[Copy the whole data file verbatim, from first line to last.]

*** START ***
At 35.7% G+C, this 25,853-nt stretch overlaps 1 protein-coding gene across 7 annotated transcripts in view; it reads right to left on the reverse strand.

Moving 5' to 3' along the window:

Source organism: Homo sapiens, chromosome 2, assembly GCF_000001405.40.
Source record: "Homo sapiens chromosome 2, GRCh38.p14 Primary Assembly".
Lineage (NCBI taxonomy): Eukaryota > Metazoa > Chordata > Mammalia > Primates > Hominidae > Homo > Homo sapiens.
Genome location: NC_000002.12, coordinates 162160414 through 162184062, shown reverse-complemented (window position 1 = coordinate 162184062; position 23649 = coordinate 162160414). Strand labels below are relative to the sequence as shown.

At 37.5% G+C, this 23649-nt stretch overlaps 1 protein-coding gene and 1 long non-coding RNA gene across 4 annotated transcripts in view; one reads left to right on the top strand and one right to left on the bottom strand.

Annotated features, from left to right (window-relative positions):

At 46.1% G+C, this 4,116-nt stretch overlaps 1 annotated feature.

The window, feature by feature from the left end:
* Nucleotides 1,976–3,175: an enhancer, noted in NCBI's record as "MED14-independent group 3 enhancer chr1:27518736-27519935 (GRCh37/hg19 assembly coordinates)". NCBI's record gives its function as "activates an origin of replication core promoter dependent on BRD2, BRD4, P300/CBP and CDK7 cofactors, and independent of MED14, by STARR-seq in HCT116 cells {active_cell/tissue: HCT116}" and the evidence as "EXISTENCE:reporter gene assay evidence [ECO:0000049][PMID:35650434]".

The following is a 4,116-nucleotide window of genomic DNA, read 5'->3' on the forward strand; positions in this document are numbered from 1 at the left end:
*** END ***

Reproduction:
At 35.7% G+C, this 25,853-nt stretch overlaps 1 protein-coding gene across 7 annotated transcripts in view; it reads right to left on the reverse strand.

Moving 5' to 3' along the window:

Source organism: Homo sapiens, chromosome 2, assembly GCF_000001405.40.
Source record: "Homo sapiens chromosome 2, GRCh38.p14 Primary Assembly".
Lineage (NCBI taxonomy): Eukaryota > Metazoa > Chordata > Mammalia > Primates > Hominidae > Homo > Homo sapiens.
Genome location: NC_000002.12, coordinates 162160414 through 162184062, shown reverse-complemented (window position 1 = coordinate 162184062; position 23649 = coordinate 162160414). Strand labels below are relative to the sequence as shown.

At 37.5% G+C, this 23649-nt stretch overlaps 1 protein-coding gene and 1 long non-coding RNA gene across 4 annotated transcripts in view; one reads left to right on the top strand and one right to left on the bottom strand.

Annotated features, from left to right (window-relative positions):

At 46.1% G+C, this 4,116-nt stretch overlaps 1 annotated feature.

The window, feature by feature from the left end:
* Nucleotides 1,976–3,175: an enhancer, noted in NCBI's record as "MED14-independent group 3 enhancer chr1:27518736-27519935 (GRCh37/hg19 assembly coordinates)". NCBI's record gives its function as "activates an origin of replication core promoter dependent on BRD2, BRD4, P300/CBP and CDK7 cofactors, and independent of MED14, by STARR-seq in HCT116 cells {active_cell/tissue: HCT116}" and the evidence as "EXISTENCE:reporter gene assay evidence [ECO:0000049][PMID:35650434]".

The following is a 4,116-nucleotide window of genomic DNA, read 5'->3' on the forward strand; positions in this document are numbered from 1 at the left end: